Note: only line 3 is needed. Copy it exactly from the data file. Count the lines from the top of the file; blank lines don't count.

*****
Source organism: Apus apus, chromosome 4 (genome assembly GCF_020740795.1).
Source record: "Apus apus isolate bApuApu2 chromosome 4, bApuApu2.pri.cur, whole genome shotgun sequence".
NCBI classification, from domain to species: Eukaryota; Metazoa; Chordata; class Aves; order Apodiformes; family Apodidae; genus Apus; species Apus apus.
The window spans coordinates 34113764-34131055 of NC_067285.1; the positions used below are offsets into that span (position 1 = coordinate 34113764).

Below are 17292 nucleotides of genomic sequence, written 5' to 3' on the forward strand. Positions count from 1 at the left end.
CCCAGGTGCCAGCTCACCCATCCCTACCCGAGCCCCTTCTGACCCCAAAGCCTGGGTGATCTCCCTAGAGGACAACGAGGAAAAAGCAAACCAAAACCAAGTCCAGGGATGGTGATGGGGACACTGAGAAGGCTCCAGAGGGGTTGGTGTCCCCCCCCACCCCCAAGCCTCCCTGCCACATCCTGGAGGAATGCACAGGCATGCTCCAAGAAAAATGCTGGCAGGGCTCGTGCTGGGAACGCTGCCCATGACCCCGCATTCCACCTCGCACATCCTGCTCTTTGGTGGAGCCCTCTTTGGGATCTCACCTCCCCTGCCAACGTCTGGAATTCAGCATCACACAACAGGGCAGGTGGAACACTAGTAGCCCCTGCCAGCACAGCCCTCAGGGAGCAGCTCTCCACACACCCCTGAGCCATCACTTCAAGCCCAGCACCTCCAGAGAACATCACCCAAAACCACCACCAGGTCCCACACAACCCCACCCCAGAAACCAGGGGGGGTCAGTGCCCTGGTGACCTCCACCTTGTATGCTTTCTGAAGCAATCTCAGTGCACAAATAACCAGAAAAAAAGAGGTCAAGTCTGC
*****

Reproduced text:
NCBI classification, from domain to species: Eukaryota; Metazoa; Chordata; class Aves; order Apodiformes; family Apodidae; genus Apus; species Apus apus.